[This article is excerpted from volume 2, chapter 12 of An Austrian Perspective on the History of Economic Thought (1995). An MP3 audio file of this chapter, narrated by Jeff Riggenbach, is available for download.]
There is no place in his system where Marx is fuzzier or shakier than at its base: the concept of historical materialism, the key to the inevitable dialectic of history.
At the base of historical materialism and of Marx's view of history is the concept of the "material productive forces." These "forces" are the driving power that creates all historical events and changes. So what are these "material productive forces"? This is never made clear. The best that can be said is that material productive forces mean "technological methods." On the other hand, we are also faced with the term "mode of production," which seems to be the same thing as material productive forces, or the sum of, or systems of, technological methods.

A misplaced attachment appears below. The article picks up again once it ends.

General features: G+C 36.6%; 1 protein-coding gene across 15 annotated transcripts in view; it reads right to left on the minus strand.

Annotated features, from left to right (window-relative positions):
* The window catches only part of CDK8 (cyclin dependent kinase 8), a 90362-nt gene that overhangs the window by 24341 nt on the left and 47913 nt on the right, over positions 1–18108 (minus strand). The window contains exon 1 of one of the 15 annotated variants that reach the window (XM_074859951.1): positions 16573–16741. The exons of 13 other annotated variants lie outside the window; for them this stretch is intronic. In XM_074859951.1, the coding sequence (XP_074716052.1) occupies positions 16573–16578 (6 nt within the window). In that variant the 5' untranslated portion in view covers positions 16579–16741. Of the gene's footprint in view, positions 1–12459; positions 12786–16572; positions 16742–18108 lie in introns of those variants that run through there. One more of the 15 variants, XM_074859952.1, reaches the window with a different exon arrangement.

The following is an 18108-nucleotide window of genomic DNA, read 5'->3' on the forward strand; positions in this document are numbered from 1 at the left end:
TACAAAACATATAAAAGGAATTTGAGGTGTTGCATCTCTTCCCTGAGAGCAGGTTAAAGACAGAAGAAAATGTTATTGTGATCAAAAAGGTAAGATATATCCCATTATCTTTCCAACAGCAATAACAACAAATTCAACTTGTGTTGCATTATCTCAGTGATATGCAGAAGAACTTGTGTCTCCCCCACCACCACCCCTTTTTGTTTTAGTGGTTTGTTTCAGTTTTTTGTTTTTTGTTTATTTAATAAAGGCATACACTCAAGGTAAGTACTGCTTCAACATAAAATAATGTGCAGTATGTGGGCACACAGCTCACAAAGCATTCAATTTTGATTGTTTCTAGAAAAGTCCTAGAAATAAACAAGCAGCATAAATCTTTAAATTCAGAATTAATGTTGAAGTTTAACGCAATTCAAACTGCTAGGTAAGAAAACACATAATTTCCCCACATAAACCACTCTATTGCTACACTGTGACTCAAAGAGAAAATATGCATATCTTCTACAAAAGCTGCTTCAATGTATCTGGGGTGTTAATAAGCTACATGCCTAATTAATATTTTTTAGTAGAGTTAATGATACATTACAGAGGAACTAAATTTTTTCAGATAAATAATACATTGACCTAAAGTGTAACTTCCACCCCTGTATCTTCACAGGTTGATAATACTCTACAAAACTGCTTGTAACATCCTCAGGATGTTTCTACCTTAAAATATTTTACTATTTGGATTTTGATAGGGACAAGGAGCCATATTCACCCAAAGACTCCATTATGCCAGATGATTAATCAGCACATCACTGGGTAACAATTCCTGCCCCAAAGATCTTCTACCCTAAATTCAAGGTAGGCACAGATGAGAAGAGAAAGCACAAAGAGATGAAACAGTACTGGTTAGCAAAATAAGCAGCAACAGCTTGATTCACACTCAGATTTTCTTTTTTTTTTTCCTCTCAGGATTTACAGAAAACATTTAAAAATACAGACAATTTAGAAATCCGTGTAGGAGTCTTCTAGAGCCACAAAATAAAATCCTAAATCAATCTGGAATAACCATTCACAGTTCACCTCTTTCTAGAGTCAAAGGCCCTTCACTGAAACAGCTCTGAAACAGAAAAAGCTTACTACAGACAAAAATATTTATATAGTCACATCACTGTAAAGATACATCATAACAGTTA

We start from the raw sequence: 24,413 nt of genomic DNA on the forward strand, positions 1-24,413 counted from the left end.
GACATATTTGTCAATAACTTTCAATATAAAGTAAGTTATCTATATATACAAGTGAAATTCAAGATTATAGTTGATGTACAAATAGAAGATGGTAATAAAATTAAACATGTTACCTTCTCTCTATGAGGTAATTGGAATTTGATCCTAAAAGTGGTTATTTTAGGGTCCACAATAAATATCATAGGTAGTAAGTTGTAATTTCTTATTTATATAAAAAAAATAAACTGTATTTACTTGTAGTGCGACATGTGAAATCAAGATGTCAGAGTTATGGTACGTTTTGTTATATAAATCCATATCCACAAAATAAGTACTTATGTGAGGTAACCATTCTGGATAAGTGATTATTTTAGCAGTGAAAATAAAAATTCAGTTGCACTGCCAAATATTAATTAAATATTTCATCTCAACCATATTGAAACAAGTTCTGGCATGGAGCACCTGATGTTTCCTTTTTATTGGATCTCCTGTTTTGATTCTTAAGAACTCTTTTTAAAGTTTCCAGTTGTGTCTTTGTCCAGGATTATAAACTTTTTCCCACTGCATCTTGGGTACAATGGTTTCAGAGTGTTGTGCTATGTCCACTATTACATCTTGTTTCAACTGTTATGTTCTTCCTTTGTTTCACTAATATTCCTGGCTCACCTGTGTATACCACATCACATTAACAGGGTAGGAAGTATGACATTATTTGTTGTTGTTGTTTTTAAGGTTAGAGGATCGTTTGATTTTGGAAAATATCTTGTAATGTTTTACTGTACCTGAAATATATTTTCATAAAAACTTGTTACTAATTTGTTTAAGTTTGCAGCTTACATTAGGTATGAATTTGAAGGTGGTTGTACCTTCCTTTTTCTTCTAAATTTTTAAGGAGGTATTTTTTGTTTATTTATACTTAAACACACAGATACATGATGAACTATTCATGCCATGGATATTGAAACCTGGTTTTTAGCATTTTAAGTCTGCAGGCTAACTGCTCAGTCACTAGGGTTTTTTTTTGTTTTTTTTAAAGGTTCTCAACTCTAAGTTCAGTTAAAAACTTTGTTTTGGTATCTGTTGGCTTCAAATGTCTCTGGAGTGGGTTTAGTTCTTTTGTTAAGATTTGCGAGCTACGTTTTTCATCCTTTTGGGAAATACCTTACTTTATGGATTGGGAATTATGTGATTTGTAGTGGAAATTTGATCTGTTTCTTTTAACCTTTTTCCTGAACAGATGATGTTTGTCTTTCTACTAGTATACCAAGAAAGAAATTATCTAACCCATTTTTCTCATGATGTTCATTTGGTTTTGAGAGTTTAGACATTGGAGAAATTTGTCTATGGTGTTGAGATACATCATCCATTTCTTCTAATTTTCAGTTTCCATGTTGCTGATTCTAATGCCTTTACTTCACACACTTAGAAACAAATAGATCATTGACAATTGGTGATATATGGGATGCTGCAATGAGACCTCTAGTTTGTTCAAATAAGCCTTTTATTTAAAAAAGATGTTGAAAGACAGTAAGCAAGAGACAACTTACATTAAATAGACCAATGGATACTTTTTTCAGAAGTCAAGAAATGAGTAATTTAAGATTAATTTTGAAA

At any rate, these material productive forces, these technologies and "modes of production," uniquely and monocausally create all "relations of production" or "social relations of production" independently of people's wills. These "relations of production," also extremely vaguely defined, seem to be essentially legal and property relations. The sum of these relations of production somehow make up the "economic structure of society." This economic structure is the "base" which causally determines the "superstructure," which includes natural science, legal doctrines, religion, philosophies, and all other forms of "consciousness." In short, at the bottom of the base is technology which in turn constitutes or determines modes of production, which in turn determines relations of production, or institutions of law or property, and which finally in turn determine ideas, religious values, art, etc.